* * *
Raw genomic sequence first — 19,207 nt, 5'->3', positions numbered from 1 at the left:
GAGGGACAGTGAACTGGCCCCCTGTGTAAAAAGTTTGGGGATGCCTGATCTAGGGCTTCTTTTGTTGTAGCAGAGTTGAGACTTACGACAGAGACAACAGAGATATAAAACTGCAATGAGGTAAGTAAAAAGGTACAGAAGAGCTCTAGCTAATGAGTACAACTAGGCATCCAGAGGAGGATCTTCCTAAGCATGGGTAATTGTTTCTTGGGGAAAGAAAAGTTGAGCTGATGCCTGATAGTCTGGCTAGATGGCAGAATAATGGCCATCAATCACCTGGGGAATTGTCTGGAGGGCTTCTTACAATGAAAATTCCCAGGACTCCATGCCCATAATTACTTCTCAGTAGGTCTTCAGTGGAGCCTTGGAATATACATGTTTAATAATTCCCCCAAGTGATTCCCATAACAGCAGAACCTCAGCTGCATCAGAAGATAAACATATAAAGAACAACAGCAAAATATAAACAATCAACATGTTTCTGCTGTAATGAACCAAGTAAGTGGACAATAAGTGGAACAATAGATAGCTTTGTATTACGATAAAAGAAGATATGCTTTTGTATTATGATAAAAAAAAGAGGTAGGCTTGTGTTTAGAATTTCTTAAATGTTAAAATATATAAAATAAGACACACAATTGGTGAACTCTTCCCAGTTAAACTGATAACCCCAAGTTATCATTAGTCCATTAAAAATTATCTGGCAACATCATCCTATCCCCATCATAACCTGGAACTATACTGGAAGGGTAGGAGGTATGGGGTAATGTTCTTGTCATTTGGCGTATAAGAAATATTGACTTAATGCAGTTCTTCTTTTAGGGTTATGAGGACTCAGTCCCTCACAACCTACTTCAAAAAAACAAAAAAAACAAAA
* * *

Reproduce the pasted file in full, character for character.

Raw genomic sequence first — 19,207 nt, 5'->3', positions numbered from 1 at the left:
GAGGGACAGTGAACTGGCCCCCTGTGTAAAAAGTTTGGGGATGCCTGATCTAGGGCTTCTTTTGTTGTAGCAGAGTTGAGACTTACGACAGAGACAACAGAGATATAAAACTGCAATGAGGTAAGTAAAAAGGTACAGAAGAGCTCTAGCTAATGAGTACAACTAGGCATCCAGAGGAGGATCTTCCTAAGCATGGGTAATTGTTTCTTGGGGAAAGAAAAGTTGAGCTGATGCCTGATAGTCTGGCTAGATGGCAGAATAATGGCCATCAATCACCTGGGGAATTGTCTGGAGGGCTTCTTACAATGAAAATTCCCAGGACTCCATGCCCATAATTACTTCTCAGTAGGTCTTCAGTGGAGCCTTGGAATATACATGTTTAATAATTCCCCCAAGTGATTCCCATAACAGCAGAACCTCAGCTGCATCAGAAGATAAACATATAAAGAACAACAGCAAAATATAAACAATCAACATGTTTCTGCTGTAATGAACCAAGTAAGTGGACAATAAGTGGAACAATAGATAGCTTTGTATTACGATAAAAGAAGATATGCTTTTGTATTATGATAAAAAAAAGAGGTAGGCTTGTGTTTAGAATTTCTTAAATGTTAAAATATATAAAATAAGACACACAATTGGTGAACTCTTCCCAGTTAAACTGATAACCCCAAGTTATCATTAGTCCATTAAAAATTATCTGGCAACATCATCCTATCCCCATCATAACCTGGAACTATACTGGAAGGGTAGGAGGTATGGGGTAATGTTCTTGTCATTTGGCGTATAAGAAATATTGACTTAATGCAGTTCTTCTTTTAGGGTTATGAGGACTCAGTCCCTCACAACCTACTTCAAAAAAACAAAAAAAACAAAA